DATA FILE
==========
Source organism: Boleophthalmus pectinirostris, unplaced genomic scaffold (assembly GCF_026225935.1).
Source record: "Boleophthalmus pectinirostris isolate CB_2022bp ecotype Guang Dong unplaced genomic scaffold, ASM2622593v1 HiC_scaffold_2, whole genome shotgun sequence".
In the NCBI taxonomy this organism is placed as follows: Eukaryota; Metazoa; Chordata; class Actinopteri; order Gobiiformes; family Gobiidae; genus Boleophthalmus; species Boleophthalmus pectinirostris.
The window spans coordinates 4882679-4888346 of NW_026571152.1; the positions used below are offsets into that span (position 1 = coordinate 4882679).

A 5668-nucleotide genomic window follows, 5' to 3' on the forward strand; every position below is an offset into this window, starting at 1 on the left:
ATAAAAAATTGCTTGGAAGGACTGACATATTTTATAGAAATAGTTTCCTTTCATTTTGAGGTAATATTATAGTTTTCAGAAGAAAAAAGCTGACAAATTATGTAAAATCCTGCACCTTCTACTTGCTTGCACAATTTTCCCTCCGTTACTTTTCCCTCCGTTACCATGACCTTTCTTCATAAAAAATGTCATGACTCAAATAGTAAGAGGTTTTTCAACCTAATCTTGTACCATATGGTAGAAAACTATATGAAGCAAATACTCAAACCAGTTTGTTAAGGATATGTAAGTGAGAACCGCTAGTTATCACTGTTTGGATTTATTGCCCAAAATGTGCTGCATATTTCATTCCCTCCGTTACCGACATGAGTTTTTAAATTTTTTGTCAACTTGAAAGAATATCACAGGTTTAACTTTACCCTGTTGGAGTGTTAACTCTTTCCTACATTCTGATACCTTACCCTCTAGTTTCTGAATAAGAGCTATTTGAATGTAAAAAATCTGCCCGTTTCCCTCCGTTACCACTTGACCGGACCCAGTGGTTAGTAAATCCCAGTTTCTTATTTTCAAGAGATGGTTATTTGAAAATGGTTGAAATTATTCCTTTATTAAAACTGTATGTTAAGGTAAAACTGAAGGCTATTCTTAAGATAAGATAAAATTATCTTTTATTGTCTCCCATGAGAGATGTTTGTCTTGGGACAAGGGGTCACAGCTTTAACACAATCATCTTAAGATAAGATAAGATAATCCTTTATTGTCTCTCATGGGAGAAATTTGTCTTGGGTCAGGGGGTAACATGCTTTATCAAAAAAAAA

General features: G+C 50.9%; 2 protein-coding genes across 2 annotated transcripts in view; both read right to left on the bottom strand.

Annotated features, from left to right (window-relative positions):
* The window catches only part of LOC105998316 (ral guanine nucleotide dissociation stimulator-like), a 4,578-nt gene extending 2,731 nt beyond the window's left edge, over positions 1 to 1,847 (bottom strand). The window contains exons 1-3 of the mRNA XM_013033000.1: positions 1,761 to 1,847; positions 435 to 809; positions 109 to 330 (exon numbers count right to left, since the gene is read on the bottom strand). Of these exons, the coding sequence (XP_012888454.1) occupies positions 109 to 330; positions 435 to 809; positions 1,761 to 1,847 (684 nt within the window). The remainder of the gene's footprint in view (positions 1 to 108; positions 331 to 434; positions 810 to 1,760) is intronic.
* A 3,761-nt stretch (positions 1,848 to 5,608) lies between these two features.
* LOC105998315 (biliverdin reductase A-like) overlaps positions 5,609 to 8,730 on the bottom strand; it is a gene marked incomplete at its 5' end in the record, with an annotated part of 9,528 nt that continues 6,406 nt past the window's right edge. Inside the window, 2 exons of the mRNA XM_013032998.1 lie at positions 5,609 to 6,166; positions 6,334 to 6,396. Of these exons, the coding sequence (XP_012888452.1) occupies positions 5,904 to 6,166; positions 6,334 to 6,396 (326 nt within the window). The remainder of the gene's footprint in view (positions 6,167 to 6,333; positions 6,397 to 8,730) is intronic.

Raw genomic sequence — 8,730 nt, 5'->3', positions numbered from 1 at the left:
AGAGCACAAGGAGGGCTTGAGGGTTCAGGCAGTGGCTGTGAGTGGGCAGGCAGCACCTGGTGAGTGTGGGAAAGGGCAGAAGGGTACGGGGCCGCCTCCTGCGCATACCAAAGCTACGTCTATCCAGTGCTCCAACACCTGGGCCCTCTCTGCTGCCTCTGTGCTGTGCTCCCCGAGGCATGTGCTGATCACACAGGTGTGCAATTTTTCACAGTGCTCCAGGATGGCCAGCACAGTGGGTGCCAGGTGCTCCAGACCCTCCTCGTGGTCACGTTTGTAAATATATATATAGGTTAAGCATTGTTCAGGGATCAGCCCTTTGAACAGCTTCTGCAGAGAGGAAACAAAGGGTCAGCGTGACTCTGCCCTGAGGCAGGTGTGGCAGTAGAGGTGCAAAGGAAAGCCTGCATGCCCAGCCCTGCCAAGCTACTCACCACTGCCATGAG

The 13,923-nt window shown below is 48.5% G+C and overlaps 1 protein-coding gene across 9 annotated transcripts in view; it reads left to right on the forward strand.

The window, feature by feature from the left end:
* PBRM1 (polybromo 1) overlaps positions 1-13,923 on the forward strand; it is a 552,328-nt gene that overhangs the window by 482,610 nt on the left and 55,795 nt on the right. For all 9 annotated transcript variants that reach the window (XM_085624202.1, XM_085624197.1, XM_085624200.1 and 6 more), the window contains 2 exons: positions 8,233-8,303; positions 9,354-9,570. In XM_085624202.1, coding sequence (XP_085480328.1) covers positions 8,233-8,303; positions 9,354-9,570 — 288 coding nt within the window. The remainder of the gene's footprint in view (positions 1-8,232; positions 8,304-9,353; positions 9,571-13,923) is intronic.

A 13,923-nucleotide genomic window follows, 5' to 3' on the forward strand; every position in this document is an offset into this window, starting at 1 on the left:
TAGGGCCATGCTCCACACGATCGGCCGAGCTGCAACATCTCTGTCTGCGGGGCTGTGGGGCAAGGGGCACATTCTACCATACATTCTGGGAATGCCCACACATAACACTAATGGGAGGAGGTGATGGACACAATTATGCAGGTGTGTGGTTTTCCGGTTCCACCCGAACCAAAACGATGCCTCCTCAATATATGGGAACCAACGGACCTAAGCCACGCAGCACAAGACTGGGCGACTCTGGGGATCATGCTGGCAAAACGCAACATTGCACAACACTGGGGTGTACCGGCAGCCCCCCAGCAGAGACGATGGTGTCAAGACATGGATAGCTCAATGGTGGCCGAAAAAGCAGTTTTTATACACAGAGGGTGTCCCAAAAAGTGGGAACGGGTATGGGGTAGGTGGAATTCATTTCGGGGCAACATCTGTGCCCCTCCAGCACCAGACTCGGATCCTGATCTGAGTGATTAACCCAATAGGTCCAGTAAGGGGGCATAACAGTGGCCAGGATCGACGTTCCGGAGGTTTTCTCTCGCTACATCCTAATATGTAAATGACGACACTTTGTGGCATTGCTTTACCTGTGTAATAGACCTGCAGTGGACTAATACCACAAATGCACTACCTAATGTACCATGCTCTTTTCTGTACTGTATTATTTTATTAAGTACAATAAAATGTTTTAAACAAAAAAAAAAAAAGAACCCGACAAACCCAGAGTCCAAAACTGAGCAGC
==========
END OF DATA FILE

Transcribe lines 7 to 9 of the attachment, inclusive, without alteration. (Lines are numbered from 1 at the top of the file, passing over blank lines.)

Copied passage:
General features: G+C 50.9%; 2 protein-coding genes across 2 annotated transcripts in view; both read right to left on the bottom strand.

Annotated features, from left to right (window-relative positions):
* The window catches only part of LOC105998316 (ral guanine nucleotide dissociation stimulator-like), a 4,578-nt gene extending 2,731 nt beyond the window's left edge, over positions 1 to 1,847 (bottom strand). The window contains exons 1-3 of the mRNA XM_013033000.1: positions 1,761 to 1,847; positions 435 to 809; positions 109 to 330 (exon numbers count right to left, since the gene is read on the bottom strand). Of these exons, the coding sequence (XP_012888454.1) occupies positions 109 to 330; positions 435 to 809; positions 1,761 to 1,847 (684 nt within the window). The remainder of the gene's footprint in view (positions 1 to 108; positions 331 to 434; positions 810 to 1,760) is intronic.